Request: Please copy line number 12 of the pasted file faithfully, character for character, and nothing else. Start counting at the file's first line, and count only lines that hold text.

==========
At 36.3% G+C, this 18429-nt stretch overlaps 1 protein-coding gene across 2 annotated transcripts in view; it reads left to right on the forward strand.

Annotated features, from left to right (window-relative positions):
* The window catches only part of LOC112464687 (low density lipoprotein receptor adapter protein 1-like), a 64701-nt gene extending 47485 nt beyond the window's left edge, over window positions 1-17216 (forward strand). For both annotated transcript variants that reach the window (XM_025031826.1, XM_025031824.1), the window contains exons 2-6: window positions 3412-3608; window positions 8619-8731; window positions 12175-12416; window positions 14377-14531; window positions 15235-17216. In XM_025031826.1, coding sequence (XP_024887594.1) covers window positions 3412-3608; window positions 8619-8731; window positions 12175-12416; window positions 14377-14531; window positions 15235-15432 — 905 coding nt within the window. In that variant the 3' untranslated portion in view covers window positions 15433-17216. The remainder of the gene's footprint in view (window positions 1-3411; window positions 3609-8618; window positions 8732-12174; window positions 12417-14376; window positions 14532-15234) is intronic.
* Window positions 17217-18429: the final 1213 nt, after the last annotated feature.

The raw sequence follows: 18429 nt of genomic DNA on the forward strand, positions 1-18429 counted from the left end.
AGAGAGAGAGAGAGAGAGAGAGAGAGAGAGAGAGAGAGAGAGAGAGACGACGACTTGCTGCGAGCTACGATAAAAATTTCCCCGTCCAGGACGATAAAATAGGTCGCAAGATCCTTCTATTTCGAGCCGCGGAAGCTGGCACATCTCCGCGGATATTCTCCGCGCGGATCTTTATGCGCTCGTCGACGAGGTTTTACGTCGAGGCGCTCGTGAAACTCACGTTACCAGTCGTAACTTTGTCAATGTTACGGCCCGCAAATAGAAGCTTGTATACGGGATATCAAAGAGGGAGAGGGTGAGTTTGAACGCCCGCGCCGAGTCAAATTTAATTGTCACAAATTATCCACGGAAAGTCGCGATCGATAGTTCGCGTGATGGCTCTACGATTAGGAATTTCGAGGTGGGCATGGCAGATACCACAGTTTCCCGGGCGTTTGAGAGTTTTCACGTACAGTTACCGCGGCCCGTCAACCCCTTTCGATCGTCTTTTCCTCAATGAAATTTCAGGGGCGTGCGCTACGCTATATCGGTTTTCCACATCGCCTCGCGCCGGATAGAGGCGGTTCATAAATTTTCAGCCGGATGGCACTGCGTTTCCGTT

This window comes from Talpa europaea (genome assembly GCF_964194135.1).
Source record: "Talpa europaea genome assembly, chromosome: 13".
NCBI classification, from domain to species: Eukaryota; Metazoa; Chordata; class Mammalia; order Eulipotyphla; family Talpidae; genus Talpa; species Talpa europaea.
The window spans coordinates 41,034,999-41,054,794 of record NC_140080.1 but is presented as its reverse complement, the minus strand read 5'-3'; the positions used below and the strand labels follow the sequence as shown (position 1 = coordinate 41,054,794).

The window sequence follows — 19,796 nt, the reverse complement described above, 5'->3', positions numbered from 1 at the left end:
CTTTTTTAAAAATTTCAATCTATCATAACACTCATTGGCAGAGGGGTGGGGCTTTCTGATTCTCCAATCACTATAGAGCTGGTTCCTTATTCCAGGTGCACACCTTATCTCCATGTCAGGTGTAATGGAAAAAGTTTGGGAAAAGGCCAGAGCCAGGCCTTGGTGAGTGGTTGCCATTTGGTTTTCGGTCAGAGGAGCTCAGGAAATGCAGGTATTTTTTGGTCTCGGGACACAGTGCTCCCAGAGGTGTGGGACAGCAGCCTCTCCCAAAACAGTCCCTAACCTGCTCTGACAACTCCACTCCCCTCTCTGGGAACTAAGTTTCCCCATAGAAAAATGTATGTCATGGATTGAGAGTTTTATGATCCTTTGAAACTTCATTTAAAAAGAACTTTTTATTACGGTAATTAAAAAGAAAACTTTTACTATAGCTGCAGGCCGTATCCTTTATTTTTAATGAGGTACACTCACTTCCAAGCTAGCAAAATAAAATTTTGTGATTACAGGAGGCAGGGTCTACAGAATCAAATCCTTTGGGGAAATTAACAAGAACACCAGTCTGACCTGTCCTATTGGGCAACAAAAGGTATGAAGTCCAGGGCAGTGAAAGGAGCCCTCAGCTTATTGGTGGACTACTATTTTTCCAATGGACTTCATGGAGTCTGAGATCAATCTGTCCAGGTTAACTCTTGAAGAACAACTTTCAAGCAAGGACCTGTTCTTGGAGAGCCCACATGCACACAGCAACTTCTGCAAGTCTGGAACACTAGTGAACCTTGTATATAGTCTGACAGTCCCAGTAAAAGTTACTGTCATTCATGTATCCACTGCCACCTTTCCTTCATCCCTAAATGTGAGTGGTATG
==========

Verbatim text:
CTTTTTTAAAAATTTCAATCTATCATAACACTCATTGGCAGAGGGGTGGGGCTTTCTGATTCTCCAATCACTATAGAGCTGGTTCCTTATTCCAGGTGCACACCTTATCTCCATGTCAGGTGTAATGGAAAAAGTTTGGGAAAAGGCCAGAGCCAGGCCTTGGTGAGTGGTTGCCATTTGGTTTTCGGTCAGAGGAGCTCAGGAAATGCAGGTATTTTTTGGTCTCGGGACACAGTGCTCCCAGAGGTGTGGGACAGCAGCCTCTCCCAAAACAGTCCCTAACCTGCTCTGACAACTCCACTCCCCTCTCTGGGAACTAAGTTTCCCCATAGAAAAATGTATGTCATGGATTGAGAGTTTTATGATCCTTTGAAACTTCATTTAAAAAGAACTTTTTATTACGGTAATTAAAAAGAAAACTTTTACTATAGCTGCAGGCCGTATCCTTTATTTTTAATGAGGTACACTCACTTCCAAGCTAGCAAAATAAAATTTTGTGATTACAGGAGGCAGGGTCTACAGAATCAAATCCTTTGGGGAAATTAACAAGAACACCAGTCTGACCTGTCCTATTGGGCAACAAAAGGTATGAAGTCCAGGGCAGTGAAAGGAGCCCTCAGCTTATTGGTGGACTACTATTTTTCCAATGGACTTCATGGAGTCTGAGATCAATCTGTCCAGGTTAACTCTTGAAGAACAACTTTCAAGCAAGGACCTGTTCTTGGAGAGCCCACATGCACACAGCAACTTCTGCAAGTCTGGAACACTAGTGAACCTTGTATATAGTCTGACAGTCCCAGTAAAAGTTACTGTCATTCATGTATCCACTGCCACCTTTCCTTCATCCCTAAATGTGAGTGGTATG